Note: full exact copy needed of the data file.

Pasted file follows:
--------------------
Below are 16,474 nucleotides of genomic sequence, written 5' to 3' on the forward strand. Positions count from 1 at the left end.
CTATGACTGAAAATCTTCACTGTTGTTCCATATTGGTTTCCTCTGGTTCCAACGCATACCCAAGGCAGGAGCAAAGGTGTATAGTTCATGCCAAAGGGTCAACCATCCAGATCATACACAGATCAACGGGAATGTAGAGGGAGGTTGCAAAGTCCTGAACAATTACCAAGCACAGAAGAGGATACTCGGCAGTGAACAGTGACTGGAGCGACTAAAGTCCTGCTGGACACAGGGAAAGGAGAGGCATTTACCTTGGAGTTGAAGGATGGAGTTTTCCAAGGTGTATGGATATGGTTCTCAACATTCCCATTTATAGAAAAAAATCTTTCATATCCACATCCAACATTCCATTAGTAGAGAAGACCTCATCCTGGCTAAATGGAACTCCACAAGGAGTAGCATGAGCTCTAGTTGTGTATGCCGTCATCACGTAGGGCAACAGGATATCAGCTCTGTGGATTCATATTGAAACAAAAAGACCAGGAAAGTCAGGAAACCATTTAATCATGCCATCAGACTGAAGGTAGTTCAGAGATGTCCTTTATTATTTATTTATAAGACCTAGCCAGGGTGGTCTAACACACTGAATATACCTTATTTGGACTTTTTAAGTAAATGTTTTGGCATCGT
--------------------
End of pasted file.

Below are 16,474 nucleotides of genomic sequence, written 5' to 3' on the forward strand. Positions count from 1 at the left end.
CTATGACTGAAAATCTTCACTGTTGTTCCATATTGGTTTCCTCTGGTTCCAACGCATACCCAAGGCAGGAGCAAAGGTGTATAGTTCATGCCAAAGGGTCAACCATCCAGATCATACACAGATCAACGGGAATGTAGAGGGAGGTTGCAAAGTCCTGAACAATTACCAAGCACAGAAGAGGATACTCGGCAGTGAACAGTGACTGGAGCGACTAAAGTCCTGCTGGACACAGGGAAAGGAGAGGCATTTACCTTGGAGTTGAAGGATGGAGTTTTCCAAGGTGTATGGATATGGTTCTCAACATTCCCATTTATAGAAAAAAATCTTTCATATCCACATCCAACATTCCATTAGTAGAGAAGACCTCATCCTGGCTAAATGGAACTCCACAAGGAGTAGCATGAGCTCTAGTTGTGTATGCCGTCATCACGTAGGGCAACAGGATATCAGCTCTGTGGATTCATATTGAAACAAAAAGACCAGGAAAGTCAGGAAACCATTTAATCATGCCATCAGACTGAAGGTAGTTCAGAGATGTCCTTTATTATTTATTTATAAGACCTAGCCAGGGTGGTCTAACACACTGAATATACCTTATTTGGACTTTTTAAGTAAATGTTTTGGCATCGT